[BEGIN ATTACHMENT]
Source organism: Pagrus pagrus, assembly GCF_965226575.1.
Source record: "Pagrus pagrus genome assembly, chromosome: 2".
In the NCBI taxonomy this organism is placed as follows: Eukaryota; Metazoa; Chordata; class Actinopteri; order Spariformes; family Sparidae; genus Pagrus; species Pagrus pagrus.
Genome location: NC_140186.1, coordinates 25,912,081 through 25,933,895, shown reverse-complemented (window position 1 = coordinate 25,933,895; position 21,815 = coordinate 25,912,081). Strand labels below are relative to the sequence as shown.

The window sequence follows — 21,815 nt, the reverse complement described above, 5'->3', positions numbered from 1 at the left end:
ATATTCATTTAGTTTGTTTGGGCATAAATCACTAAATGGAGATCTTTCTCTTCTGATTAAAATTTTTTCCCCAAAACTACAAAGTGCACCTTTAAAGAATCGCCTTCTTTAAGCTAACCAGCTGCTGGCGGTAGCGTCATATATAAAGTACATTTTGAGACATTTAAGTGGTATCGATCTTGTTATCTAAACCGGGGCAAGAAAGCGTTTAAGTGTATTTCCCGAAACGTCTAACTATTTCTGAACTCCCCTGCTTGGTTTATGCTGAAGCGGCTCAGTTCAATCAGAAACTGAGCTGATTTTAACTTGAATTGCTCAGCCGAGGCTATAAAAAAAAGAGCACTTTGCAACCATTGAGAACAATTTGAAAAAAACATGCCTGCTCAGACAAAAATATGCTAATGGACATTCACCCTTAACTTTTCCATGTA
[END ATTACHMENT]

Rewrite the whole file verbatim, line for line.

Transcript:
Source organism: Pagrus pagrus, assembly GCF_965226575.1.
Source record: "Pagrus pagrus genome assembly, chromosome: 2".
In the NCBI taxonomy this organism is placed as follows: Eukaryota; Metazoa; Chordata; class Actinopteri; order Spariformes; family Sparidae; genus Pagrus; species Pagrus pagrus.
Genome location: NC_140186.1, coordinates 25,912,081 through 25,933,895, shown reverse-complemented (window position 1 = coordinate 25,933,895; position 21,815 = coordinate 25,912,081). Strand labels below are relative to the sequence as shown.

The window sequence follows — 21,815 nt, the reverse complement described above, 5'->3', positions numbered from 1 at the left end:
ATATTCATTTAGTTTGTTTGGGCATAAATCACTAAATGGAGATCTTTCTCTTCTGATTAAAATTTTTTCCCCAAAACTACAAAGTGCACCTTTAAAGAATCGCCTTCTTTAAGCTAACCAGCTGCTGGCGGTAGCGTCATATATAAAGTACATTTTGAGACATTTAAGTGGTATCGATCTTGTTATCTAAACCGGGGCAAGAAAGCGTTTAAGTGTATTTCCCGAAACGTCTAACTATTTCTGAACTCCCCTGCTTGGTTTATGCTGAAGCGGCTCAGTTCAATCAGAAACTGAGCTGATTTTAACTTGAATTGCTCAGCCGAGGCTATAAAAAAAAGAGCACTTTGCAACCATTGAGAACAATTTGAAAAAAACATGCCTGCTCAGACAAAAATATGCTAATGGACATTCACCCTTAACTTTTCCATGTA